Advocacy groups and authorities in Colorado’s brave new world of legal pot are advising parents to be “edible aware” this Halloween and carefully inspect their children’s pillowcases and jack-o’-lantern buckets for what they say are the post-legalization equivalent of razor-blade-stuffed apples: Loads and loads of “suspicious-looking candies that might be infused with marijuana,” of course.
Hospitals suggest looking at “every single piece of candy,” which is a good practice to begin with. Elsewhere, the Denver Police Department joined forces with a local dispensary for a PSA earlier this month that warns “there’s really no way for a child or a parent or even an expert in the field to tell you whether a product is infused or not,” so “it’s best just to toss that stuff into the trash.”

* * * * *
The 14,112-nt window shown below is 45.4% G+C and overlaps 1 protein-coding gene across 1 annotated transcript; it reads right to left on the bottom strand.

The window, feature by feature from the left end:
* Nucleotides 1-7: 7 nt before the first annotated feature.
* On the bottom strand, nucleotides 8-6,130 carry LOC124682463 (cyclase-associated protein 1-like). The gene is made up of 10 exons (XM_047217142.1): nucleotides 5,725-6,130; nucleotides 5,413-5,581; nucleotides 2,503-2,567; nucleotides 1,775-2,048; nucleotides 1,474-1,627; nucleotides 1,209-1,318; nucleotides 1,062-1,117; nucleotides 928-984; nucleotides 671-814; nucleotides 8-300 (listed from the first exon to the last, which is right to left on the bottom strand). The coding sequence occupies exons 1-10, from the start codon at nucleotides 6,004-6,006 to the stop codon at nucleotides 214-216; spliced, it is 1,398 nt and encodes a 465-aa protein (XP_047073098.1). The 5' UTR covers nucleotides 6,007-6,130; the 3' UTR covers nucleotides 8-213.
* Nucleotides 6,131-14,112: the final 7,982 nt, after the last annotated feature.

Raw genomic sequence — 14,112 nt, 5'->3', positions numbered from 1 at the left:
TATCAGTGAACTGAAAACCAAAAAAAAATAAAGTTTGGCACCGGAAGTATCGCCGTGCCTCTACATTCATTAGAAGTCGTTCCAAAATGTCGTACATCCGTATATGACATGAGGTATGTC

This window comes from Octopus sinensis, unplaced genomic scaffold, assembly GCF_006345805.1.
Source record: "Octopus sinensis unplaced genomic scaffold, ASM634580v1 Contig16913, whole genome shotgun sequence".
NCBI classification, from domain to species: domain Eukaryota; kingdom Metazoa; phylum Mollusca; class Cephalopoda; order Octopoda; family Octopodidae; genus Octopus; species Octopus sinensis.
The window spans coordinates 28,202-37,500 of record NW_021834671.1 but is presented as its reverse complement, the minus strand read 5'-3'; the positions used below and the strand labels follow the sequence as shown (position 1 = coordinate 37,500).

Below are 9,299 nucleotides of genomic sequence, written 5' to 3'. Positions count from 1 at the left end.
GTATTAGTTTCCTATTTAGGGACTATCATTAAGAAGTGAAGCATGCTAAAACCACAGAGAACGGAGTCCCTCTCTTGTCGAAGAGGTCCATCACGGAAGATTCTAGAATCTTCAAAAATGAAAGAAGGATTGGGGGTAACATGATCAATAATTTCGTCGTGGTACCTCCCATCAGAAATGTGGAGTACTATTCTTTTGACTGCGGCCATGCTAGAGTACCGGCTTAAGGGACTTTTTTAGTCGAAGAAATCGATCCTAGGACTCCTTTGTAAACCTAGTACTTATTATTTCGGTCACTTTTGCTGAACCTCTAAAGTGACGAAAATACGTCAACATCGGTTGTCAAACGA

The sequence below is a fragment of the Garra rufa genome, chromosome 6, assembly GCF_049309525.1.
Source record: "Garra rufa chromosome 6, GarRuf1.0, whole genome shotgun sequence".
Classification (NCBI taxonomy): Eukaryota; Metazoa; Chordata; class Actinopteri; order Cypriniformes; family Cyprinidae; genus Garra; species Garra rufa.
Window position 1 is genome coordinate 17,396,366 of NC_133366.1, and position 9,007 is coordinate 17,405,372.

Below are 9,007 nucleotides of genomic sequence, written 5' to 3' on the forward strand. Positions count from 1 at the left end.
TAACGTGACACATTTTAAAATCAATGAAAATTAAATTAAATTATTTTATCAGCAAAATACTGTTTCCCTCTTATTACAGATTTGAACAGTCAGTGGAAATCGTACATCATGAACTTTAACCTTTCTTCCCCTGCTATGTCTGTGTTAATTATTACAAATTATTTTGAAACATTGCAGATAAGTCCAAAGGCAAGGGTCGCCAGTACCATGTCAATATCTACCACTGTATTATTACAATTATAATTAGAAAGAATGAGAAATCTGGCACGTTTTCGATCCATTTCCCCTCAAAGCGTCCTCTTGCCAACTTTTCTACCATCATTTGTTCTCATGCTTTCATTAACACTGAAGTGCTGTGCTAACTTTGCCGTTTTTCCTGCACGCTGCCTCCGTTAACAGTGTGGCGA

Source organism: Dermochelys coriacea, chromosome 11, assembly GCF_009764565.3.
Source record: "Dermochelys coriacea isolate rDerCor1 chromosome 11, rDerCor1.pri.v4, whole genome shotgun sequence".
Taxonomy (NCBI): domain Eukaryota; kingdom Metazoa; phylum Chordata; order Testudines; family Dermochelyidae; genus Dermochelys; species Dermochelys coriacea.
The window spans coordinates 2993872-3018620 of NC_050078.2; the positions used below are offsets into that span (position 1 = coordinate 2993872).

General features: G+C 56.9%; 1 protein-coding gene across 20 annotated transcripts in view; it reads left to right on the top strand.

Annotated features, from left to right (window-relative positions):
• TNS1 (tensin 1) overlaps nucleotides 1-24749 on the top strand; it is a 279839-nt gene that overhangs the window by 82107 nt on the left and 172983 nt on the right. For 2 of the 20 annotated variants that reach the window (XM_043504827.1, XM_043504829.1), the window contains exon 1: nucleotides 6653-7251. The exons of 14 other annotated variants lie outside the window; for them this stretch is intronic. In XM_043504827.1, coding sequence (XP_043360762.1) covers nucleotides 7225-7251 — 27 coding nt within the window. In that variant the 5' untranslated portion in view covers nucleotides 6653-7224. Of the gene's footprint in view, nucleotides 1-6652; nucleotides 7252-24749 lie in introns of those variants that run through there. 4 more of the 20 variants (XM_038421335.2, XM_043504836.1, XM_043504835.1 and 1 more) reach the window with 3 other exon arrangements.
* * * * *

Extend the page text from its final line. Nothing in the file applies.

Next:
Those weed-infused candies do look a lot like Sour Patch Kids.
For those who are losing sleep over this, there’s even a $15 testing kit that apparently detects any traces of THC. The fear is that companies know edibles modeled to look like real candy sell better — and it’s true some have been such dead ringers that Hershey’s sued and got them pulled — so some hapless kid might get a big dose of some English Skunk completely by accident. Critics say that laws, at least for the time being, don’t crack down hard enough on confusingly colorful or otherwise fun-looking packaging. Still, it all does seem a little paranoid. Who drops $14 on a Buddafinger and gives it to a three-foot-tall Frozen character anyway?